Research on Lysosomal Storage Disorders

Lysosomes are the compartment within a cell that are responsible for the breakdown of macromolecules into precursors that can be reused as building blocks for proteins and other biomolecules.  In many ways, lysosomes can be viewed as the recycling center of the cell.  

GGC’s Research Division is actively involved in the investigation of lysosomal storage disorders (LSDs), a group of inherited diseases caused by defects in enzymes and proteins in lysosomes.  Patients with LSDs are unable to break down certain molecules in the lysosome, causing some tissues and cells to not work properly. 

Researchers at GGC use zebrafish and cell-based models of these disorders to explore how the loss of lysosomal function leads to the symptoms of the disease.  By doing so, they hope to identify new ways to treat patients.  Much of the current focus on LSDs centers on the investigation of I-cell disease or mucolipidosis II.  This condition is caused by mutations in GNPTAB.  This gene encodes an enzyme that adds a carbohydrate tag to newly made hydrolytic enzymes allowing them to target to the lysosome.  When the targeting of these enzymes is lost in mucolipidosis II, the lysosomes of these cells to accumulate storage material because the enzymes are missing.  The enzymes are secreted from the cells instead and can interfere with many processes that occur in the extracellular environment that surrounds cells.  This disorder causes profound skeletal abnormalities and other symptoms in affected children but the mechanisms for these symptoms remains poorly understood.  The Steet and Flanagan-Steet laboratories in the Research Division at GGC (with the support of a longstanding grant from the National Institutes of Health) has been leveraging a zebrafish model of mucolipidosis II to explore the molecular basis of the skeletal and cardiac phenotypes associated with mucolipidosis II.  Using this model, they have identified a role for a secreted protease called cathepsin K in the pathogenesis of mucolipidosis II and are currently exploring ways to inhibit this enzyme and improve the skeletal and cardiac phenotypes.  They are also studying how the presence of certain types of carbohydrate chains called GAGs can influence cathepsin activity, and the release of cathepsins in the context of other LSDs can be problematic.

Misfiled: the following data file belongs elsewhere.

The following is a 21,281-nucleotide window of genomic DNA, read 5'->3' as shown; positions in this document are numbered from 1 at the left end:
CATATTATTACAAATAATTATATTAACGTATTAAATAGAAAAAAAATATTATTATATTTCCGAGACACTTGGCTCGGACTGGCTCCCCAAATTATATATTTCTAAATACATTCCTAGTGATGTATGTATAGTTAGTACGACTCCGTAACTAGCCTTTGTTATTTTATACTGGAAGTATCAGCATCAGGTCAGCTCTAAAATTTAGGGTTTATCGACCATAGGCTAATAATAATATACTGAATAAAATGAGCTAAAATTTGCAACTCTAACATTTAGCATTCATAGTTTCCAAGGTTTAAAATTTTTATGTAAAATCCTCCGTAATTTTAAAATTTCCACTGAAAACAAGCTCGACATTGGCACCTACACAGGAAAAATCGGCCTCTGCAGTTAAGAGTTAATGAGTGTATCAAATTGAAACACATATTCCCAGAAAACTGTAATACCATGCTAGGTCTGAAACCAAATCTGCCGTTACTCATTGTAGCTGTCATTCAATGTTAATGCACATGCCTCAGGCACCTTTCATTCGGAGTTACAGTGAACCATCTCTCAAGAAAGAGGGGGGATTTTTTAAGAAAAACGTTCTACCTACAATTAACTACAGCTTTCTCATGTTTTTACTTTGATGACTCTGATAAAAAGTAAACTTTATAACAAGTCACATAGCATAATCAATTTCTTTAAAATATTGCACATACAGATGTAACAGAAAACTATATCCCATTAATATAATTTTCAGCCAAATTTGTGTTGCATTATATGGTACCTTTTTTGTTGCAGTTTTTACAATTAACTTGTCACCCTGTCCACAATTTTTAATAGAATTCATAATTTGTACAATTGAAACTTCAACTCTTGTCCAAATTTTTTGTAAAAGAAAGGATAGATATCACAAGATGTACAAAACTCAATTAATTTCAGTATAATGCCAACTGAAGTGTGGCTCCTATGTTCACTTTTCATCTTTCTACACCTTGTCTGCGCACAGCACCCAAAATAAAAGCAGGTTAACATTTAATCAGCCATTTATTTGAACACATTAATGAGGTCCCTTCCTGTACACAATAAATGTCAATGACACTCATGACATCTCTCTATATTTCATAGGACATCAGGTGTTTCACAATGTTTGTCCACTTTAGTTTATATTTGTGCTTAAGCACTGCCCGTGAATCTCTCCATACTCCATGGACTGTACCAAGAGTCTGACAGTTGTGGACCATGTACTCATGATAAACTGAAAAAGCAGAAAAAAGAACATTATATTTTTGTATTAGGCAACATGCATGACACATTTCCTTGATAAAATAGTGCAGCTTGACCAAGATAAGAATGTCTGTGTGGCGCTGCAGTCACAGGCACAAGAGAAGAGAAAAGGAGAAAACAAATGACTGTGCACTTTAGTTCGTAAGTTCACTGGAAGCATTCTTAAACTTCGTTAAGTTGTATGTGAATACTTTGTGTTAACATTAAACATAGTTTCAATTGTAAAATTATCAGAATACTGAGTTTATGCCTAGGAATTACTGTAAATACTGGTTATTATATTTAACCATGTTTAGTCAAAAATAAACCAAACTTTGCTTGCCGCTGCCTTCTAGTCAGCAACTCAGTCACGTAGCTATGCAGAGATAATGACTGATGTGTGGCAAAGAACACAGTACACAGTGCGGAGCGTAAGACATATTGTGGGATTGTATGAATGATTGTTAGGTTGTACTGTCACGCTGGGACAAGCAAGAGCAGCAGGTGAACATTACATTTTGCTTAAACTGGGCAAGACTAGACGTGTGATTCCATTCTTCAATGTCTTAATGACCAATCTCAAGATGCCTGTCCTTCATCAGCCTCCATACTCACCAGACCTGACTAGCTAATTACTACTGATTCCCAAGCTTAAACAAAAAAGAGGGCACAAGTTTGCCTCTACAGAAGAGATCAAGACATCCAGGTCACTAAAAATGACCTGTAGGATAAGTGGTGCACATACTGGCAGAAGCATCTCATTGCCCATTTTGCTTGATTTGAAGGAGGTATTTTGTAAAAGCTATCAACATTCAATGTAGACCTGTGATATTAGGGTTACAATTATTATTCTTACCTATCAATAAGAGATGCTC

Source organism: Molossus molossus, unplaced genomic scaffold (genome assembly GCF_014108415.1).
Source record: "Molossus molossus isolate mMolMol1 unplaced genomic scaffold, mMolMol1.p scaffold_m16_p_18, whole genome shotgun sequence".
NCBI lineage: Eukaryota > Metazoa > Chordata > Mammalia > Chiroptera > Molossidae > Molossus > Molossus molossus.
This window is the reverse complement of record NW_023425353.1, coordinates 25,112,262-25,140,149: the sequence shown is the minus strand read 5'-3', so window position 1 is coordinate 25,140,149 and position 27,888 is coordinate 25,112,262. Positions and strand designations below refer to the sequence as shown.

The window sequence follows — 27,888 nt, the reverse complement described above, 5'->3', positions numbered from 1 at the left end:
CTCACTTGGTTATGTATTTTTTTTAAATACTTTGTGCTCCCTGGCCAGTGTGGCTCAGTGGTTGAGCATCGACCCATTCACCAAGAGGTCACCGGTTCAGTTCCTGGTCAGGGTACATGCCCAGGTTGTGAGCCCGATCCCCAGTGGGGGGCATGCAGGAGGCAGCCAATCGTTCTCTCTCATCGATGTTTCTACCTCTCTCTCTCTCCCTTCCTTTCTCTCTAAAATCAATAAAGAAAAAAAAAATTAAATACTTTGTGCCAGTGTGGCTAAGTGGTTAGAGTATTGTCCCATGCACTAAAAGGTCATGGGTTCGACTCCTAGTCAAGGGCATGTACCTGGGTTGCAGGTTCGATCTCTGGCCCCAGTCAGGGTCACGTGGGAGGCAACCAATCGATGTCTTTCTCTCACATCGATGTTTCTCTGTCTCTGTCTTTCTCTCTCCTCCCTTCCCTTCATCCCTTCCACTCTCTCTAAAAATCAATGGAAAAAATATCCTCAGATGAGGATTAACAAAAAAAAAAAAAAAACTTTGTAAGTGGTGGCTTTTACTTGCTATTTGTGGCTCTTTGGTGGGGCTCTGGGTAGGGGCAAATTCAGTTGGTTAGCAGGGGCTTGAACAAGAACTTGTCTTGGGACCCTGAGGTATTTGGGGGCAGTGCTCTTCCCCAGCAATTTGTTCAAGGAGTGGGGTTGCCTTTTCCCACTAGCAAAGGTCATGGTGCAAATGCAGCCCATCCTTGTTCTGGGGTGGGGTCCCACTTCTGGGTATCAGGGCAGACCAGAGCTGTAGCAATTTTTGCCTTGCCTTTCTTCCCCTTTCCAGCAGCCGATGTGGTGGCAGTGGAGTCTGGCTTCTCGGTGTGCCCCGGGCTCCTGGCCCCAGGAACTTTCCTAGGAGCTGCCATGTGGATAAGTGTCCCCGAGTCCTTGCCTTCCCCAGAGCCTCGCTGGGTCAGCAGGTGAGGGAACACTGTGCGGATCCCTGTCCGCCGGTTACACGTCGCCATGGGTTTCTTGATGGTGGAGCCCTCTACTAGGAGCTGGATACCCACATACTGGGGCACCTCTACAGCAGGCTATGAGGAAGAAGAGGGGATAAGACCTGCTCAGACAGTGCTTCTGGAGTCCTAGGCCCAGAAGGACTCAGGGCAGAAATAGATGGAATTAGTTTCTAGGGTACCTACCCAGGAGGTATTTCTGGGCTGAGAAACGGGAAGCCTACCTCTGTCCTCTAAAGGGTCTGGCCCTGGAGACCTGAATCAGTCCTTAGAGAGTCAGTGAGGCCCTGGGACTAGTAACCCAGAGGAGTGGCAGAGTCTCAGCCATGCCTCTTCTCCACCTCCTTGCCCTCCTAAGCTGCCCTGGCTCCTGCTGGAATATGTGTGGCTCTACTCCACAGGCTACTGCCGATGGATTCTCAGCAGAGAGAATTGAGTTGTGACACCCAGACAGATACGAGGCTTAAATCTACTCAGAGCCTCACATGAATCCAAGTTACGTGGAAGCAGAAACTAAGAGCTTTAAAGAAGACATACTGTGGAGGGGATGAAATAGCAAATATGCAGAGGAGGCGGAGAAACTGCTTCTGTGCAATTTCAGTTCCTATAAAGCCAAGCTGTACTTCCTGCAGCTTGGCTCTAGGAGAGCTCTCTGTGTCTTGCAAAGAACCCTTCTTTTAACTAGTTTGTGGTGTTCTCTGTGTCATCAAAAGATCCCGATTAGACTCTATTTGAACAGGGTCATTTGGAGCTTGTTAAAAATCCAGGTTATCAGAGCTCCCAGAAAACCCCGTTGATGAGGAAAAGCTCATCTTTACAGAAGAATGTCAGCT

Other areas of active interest in the Division include:

  • Determining the functional consequences of variants of uncertain significance in the IDUA gene which causes MPSI (in collaboration with Laura Pollard at GGC; supported by the National MPS Society)
  • Testing different therapeutic strategies for mucolipidosis II using a feline model (in collaboration with Allison Bradbury at Nationwide Children’s Hospital and Josh Stern at UC Davis)
  • Working closely with advocacy groups such as CureML and the Yash Gandhi Foundation to promote research on LSDs like mucolipidosis II

Meet Ella

We will remember February 26th for the rest of our lives. On that day, we received the call from the Greenwood Genetic Center that they had discovered our daughter, Ella Marie, has Kleefstra syndrome. Very early on, my wife, Kelly, observed Ella being delayed in some of her milestones. Kelly monitored Ella’s progression and sought out testing in an effort to get Ella some assistance. Along the way, we were sent to GGC and met with LEARN MORE

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